In the new 21st century office, the continuing growth of the co-working space is establishing itself as a cost-effective communal answer to high rents and central locations in cities around the world.
Built around high-tech facilities and consigning the outdated ‘9 to 5’ mentality to history, these new work places springing up in urban centres promote themselves as collegial spaces letting users work how they want and when they want.
Flexible places, operating alternatively as offices and social spaces, they cater for anything from a simple half day’s use of a desk complete with laptop and wifi, to a meeting room and social scene populated by everyone from tech entrepreneurs and fashion designers to the local journalist in search of a more creative environment without restrictive closing times.
An evolution of the coffee shop culture of the 1990s, where freelancers congregated to work and commune with like-minded souls, co-working provides a more efficient environment, complete with reliable wi-fi and multiple networking possibilities. Like the advent of software-as-a-service before it, the office-as-a-service movement has become a significant aspect of the modern commercial property market, especially in dense urban locations where higher costs are driving a more efficient approach to real estate assets.
The Dublin Business Innovation Centre recently opened Space@DublinBIC, offering dedicated desks for €375 a month, a ‘hot desk’ for €200 a month or a five-day pass for €59. Amongst its facilities are 1Gb wi-fi, an on-site cafe, storage facilities and meeting rooms.
“By choosing to locate in Space, start-ups will not only benefit from being immersed in a hub of entrepreneurship, but they will also be surrounded by the supports they need to ensure their company is a success,” said Michael Culligan, chief executive of Dublin BIC. Reflecting the demand for office space in Dublin city centre, 20 private offices have already been pre-sold to companies. “In a city in which only 3% of office space is vacant and prices reaching record highs again, entrepreneurs and freelancers are finding themselves unable to access office space from which they can hire talent, scale and access customers easily. With the city centre being increasingly dominated by bigger corporates, it is important that we work hard to ensure there is a healthy ecosystem of business — large and small, established and early-stage,” Mr Culligan said.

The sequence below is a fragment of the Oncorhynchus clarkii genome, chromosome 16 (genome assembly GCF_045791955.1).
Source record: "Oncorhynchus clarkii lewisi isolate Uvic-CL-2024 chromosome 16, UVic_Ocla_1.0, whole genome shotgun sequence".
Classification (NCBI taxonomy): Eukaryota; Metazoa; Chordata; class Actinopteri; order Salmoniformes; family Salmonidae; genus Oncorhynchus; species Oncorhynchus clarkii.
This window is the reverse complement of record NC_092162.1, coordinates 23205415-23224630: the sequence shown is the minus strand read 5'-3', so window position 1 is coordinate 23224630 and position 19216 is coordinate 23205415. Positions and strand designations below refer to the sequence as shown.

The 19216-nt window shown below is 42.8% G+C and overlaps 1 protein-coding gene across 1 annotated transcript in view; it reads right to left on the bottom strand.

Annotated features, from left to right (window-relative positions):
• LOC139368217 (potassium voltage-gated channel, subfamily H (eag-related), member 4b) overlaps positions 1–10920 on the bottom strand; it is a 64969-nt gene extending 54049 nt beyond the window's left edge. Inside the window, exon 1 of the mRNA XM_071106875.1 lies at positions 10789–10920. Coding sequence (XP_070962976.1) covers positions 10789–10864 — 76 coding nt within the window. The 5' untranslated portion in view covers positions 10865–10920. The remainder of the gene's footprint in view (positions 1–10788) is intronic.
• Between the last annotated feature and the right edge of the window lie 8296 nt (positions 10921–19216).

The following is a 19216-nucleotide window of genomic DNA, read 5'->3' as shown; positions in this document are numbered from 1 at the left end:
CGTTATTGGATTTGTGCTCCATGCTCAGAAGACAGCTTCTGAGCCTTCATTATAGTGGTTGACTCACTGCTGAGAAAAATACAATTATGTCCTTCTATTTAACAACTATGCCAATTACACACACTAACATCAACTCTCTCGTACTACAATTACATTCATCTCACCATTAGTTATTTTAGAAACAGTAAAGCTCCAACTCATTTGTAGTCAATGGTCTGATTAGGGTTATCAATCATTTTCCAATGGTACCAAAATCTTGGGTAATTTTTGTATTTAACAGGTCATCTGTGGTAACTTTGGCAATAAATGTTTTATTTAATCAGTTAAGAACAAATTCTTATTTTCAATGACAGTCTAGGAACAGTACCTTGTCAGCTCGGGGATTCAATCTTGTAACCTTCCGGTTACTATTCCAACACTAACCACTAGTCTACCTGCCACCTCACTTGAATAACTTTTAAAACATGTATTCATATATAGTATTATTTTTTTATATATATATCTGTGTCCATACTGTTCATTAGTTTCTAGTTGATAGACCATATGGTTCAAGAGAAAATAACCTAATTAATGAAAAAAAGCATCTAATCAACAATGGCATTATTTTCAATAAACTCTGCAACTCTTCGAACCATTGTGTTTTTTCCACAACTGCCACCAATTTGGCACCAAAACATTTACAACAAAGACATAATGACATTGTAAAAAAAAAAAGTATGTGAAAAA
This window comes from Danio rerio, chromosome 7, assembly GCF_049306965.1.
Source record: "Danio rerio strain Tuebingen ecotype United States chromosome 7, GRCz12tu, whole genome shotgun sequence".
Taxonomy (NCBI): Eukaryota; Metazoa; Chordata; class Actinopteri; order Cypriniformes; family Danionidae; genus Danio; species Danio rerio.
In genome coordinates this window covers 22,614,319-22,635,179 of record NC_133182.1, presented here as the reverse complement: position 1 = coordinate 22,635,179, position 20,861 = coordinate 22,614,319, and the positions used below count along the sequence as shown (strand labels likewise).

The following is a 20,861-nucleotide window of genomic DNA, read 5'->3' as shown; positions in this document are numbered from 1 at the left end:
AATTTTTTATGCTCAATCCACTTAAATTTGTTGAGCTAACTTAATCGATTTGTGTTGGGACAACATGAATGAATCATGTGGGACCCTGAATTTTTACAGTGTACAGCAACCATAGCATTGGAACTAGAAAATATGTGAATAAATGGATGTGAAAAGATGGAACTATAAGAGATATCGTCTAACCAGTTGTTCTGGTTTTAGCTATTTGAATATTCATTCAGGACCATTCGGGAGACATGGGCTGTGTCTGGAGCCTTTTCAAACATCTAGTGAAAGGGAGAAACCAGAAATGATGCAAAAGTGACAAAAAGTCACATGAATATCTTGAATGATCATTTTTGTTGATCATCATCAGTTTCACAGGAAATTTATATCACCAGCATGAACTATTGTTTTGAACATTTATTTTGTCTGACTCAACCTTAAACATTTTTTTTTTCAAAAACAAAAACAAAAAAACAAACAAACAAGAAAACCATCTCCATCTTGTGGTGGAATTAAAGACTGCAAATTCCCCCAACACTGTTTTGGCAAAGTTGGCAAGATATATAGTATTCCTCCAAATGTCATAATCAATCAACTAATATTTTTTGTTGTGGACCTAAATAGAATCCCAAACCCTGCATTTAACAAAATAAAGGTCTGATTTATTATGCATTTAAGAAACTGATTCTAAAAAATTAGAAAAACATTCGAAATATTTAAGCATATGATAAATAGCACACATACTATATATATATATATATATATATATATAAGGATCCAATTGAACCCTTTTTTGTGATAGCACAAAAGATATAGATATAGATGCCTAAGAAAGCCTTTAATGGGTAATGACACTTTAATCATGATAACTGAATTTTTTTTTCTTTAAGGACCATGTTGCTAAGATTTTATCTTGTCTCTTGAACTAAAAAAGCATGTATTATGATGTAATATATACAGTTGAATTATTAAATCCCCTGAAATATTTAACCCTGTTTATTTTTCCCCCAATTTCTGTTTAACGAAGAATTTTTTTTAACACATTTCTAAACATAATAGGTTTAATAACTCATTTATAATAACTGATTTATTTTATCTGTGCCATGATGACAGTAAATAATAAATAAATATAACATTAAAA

London headquartered Huckletree is another growing co-working enterprise which has also just opened a shared space in the capital. Co-founded by Dubliner Andrew Lynch, the company’s hub on Pearse Street will accommodate up to 400 workers in a 30,000sq ft space offering dedicated and shared desks, fast wi-fi and meeting facilities.
“Our goal is to create an epicentre for entrepreneurial talent in the heart of Dublin,” said Mr Lynch. “We see it as an under-served city for co-working. Many of these spaces, having built up a strong community of like-minded co-workers, are in need of greater capacity to meet demand. These spaces are growing because they have earned a reputation as a community that people want to be a part of. It puts you side-by-side with inspirational co-workers and aligns you with partners to grow your business. We spend so much of our time at work, and now we’re realising that we actually get to choose who we spend that time with, and where.”
Following the turbulence of the global marketplace over the past decade, the growth of co-working spaces reflects, in part, the migration away from traditional corporate cultures toward more agile and independent careers in entrepreneurship and remote working. After the fallout from the global financial meltdown begun in 2007 many workers made suddenly unemployed found themselves banding together in early versions of these spaces, driven by the essentials of good coffee and high-speed wi-fi. Today, these ‘contingent’ workers account for a steadily growing sector of the workforce.
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